Researchers from Colorado and Florida have found that a drug commonly used to control blood pressure could have another use: preventing and treating type 1 diabetes.
The new research
— co-authored by Dr. Aaron Michels, an associate professor of medicine at the University of Colorado Anschutz Medical Campus in Aurora — will be published in The Journal of Clinical Investigation
Type 1 diabetes is a condition in which the beta cells of the pancreas are unable to produce enough insulin, which is the hormone that regulates blood sugar levels.
This is believed to be down to an autoimmune process, wherein the immune cells mistakingly attack and destroy beta cells.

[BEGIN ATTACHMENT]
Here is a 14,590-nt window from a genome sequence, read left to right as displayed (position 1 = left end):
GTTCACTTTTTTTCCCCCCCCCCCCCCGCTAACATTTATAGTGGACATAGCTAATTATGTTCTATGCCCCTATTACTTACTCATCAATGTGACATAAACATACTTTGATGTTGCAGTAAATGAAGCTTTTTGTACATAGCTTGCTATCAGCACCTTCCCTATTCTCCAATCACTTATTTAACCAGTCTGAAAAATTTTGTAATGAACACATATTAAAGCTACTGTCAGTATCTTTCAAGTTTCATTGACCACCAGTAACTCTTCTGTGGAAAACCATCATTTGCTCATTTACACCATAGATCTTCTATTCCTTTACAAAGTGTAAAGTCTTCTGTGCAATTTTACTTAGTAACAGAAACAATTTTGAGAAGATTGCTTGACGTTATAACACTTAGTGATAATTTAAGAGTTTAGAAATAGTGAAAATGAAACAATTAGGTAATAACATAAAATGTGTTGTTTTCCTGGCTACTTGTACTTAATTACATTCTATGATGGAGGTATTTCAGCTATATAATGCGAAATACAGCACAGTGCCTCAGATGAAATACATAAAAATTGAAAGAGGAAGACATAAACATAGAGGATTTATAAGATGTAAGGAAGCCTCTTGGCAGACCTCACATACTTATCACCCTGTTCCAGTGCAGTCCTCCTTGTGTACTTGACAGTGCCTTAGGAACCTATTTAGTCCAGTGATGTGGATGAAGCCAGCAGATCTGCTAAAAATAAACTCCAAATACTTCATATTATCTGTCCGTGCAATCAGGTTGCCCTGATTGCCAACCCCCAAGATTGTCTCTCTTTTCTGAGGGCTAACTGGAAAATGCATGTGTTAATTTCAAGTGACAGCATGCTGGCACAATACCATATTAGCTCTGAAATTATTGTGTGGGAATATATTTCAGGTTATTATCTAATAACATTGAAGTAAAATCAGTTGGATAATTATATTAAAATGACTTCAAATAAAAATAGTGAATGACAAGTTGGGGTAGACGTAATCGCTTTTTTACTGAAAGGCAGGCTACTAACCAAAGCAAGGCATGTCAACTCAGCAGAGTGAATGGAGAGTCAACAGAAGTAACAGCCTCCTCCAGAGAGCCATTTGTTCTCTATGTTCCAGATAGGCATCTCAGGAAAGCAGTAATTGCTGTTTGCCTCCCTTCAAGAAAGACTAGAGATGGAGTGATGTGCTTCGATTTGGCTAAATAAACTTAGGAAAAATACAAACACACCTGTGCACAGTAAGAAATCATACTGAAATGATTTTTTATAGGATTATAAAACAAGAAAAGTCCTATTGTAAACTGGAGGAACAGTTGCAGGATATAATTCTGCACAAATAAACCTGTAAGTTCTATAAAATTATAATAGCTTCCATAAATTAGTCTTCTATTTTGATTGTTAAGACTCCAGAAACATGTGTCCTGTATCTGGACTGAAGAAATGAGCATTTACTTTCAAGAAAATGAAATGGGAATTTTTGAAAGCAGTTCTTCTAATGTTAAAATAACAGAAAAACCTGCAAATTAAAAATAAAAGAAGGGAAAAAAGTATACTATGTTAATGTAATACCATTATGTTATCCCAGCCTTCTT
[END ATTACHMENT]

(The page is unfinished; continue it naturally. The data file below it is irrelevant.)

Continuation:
Around 5 percent of all diabetes cases are type 1. It is most commonly diagnosed during childhood, adolescence, or young adulthood, but it can develop at any age.
While the exact causes of type 1 diabetes remain a mystery, Dr. Michels and team note that around 60 percent of those who are at risk of the condition possess a molecule called DQ8 — which previous research has linked to the onset of type 1 diabetes.
With this in mind, the researchers speculate that blocking the DQ8 molecule could be one way of preventing type 1 diabetes. In their latest study, they identified an existing drug that could do just that.